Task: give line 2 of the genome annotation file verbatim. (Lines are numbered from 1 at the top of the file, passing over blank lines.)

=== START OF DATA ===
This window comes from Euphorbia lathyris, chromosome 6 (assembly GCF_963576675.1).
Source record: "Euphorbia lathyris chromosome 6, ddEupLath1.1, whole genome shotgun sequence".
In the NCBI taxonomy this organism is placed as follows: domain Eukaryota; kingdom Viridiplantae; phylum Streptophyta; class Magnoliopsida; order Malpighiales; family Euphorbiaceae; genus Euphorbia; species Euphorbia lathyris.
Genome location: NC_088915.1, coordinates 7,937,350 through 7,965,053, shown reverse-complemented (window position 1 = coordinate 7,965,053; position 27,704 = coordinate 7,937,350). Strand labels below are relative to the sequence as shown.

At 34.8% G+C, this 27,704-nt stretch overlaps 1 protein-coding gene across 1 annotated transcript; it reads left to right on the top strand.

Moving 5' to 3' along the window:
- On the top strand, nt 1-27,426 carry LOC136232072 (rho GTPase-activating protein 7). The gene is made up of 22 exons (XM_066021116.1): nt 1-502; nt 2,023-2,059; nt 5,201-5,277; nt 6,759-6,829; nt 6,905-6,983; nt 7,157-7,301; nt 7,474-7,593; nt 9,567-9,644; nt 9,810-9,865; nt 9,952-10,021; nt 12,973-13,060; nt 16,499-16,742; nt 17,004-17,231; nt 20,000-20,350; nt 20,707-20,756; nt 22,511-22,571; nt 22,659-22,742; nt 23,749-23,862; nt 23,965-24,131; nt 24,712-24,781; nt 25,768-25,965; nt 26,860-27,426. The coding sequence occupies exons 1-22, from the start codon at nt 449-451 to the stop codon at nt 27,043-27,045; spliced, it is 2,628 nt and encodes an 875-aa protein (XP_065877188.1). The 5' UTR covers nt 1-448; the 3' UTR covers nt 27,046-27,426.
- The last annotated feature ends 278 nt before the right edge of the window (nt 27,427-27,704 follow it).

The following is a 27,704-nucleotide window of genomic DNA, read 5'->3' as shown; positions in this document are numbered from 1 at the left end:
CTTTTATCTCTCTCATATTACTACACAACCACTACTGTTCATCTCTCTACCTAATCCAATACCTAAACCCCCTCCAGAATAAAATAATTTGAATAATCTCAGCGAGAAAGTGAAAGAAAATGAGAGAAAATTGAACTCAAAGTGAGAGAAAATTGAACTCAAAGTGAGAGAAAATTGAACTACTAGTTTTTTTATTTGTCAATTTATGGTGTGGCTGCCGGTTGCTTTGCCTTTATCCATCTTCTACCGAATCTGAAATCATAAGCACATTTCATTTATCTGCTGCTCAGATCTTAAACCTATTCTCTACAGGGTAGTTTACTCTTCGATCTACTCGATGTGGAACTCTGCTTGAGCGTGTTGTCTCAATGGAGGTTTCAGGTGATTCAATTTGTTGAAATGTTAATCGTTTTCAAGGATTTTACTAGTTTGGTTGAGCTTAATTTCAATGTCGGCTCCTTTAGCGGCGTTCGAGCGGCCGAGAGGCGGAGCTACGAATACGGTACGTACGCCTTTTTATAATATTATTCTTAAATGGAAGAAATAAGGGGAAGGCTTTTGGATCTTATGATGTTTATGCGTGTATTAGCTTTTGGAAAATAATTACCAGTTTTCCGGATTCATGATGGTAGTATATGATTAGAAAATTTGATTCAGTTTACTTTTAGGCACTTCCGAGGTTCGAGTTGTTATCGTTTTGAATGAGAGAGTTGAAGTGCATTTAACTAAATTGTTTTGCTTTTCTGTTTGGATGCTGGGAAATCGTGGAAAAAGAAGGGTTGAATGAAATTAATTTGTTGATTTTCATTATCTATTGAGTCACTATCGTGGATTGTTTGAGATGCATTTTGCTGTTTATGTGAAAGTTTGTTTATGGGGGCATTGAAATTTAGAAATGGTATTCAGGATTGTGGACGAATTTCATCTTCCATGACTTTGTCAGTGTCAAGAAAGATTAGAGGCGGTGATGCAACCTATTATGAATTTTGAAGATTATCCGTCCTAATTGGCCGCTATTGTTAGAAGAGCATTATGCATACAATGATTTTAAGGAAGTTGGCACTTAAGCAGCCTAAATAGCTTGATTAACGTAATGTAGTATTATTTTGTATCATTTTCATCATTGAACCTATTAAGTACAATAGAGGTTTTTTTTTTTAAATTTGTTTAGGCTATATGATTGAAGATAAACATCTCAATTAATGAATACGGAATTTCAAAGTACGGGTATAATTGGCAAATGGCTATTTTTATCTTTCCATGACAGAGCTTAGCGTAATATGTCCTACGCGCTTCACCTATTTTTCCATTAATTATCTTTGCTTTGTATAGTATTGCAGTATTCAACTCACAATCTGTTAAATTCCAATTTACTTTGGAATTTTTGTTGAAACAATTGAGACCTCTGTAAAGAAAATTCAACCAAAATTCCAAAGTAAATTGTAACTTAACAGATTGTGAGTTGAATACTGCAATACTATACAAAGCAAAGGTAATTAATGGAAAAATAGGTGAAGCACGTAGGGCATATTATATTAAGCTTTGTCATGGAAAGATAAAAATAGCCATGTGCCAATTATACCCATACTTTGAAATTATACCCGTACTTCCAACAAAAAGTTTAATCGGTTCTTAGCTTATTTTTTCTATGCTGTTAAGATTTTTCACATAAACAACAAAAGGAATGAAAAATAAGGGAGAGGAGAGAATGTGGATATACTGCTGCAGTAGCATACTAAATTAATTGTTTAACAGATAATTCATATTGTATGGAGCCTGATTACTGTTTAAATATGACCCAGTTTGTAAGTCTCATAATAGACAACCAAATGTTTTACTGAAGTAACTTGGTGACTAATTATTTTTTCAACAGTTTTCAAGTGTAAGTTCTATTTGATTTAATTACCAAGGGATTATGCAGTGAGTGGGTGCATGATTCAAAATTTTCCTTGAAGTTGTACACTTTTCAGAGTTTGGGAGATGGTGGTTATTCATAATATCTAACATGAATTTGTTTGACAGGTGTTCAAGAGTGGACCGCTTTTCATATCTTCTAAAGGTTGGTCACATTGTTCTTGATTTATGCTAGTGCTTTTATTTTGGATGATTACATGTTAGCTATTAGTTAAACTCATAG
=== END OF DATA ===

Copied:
Source record: "Euphorbia lathyris chromosome 6, ddEupLath1.1, whole genome shotgun sequence".